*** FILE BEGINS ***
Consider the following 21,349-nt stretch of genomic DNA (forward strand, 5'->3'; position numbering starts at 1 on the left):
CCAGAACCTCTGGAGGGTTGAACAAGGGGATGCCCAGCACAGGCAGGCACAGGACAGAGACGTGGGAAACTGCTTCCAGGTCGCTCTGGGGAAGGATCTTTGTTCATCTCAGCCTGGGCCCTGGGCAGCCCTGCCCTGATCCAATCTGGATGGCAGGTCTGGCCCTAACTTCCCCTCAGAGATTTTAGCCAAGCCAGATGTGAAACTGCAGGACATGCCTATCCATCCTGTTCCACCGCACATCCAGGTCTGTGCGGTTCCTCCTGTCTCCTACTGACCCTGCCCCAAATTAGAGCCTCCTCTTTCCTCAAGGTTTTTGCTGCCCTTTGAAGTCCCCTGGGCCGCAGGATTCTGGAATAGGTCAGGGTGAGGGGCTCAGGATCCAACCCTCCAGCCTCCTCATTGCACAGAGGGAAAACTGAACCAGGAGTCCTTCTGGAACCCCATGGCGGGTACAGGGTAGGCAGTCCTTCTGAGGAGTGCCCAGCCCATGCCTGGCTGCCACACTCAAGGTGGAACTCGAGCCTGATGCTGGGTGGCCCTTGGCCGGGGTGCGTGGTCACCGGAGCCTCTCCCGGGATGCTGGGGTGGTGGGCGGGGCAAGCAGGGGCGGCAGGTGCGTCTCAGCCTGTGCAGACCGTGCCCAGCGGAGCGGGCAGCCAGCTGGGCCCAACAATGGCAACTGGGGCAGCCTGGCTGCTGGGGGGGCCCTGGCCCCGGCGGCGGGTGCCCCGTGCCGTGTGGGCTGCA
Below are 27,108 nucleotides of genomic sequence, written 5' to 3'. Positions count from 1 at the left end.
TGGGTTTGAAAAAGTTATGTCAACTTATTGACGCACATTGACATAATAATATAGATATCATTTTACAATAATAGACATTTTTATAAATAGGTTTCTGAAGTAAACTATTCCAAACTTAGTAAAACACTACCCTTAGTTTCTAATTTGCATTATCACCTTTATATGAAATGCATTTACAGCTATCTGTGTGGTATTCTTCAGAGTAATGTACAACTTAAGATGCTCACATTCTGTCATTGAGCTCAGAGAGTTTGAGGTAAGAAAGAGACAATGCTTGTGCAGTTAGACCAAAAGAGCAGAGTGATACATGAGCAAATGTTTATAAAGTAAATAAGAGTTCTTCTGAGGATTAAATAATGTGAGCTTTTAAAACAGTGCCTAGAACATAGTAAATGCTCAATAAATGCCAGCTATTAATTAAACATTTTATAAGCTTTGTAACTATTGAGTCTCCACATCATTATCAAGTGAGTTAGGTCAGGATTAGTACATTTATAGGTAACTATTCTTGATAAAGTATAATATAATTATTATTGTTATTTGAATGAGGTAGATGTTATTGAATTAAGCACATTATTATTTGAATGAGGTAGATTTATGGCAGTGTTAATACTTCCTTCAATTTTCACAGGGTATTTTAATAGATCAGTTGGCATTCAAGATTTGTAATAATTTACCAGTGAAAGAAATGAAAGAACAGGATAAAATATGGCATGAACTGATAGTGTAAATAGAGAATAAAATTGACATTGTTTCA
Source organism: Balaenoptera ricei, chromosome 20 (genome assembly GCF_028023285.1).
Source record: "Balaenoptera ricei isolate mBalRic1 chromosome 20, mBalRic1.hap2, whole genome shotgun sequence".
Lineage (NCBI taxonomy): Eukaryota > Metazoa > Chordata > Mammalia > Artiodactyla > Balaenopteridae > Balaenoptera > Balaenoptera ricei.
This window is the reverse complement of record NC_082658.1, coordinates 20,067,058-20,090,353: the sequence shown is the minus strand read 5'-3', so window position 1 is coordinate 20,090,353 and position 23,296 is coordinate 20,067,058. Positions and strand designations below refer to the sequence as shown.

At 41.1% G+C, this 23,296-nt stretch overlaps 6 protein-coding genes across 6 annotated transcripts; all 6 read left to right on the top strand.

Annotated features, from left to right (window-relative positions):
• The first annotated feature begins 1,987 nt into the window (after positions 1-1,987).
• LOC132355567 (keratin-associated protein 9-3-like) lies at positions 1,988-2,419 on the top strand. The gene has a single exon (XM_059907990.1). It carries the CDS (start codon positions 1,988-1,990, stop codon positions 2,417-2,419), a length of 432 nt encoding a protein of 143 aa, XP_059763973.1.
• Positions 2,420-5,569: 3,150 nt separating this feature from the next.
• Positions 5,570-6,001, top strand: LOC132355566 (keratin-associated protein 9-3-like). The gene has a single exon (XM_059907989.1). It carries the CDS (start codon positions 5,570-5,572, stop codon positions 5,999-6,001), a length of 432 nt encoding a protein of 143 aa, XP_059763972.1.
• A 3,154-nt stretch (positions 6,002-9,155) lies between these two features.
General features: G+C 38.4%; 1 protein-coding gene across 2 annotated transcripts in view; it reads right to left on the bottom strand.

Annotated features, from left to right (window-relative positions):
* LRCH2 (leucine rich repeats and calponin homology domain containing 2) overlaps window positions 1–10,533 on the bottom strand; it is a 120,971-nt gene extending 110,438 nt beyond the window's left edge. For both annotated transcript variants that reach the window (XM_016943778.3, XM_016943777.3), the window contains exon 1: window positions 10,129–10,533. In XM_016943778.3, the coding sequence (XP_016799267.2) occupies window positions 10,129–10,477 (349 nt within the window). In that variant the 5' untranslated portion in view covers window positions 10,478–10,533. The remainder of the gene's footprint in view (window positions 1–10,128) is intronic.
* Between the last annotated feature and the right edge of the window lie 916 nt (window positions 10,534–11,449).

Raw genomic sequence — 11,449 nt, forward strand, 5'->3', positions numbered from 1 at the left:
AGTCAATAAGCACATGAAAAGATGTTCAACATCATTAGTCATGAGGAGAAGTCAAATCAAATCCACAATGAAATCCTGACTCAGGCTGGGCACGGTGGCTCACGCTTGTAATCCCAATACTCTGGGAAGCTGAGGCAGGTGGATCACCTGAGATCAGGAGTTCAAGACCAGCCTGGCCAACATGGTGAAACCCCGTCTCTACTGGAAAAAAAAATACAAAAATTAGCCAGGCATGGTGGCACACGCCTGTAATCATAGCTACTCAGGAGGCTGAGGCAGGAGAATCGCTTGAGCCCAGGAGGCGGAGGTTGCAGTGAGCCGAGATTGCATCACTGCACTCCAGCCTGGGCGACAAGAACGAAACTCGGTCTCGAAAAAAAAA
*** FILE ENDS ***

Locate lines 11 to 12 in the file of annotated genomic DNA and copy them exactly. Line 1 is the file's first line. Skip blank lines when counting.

• The first annotated feature begins 1,987 nt into the window (after positions 1-1,987).
• LOC132355567 (keratin-associated protein 9-3-like) lies at positions 1,988-2,419 on the top strand. The gene has a single exon (XM_059907990.1). It carries the CDS (start codon positions 1,988-1,990, stop codon positions 2,417-2,419), a length of 432 nt encoding a protein of 143 aa, XP_059763973.1.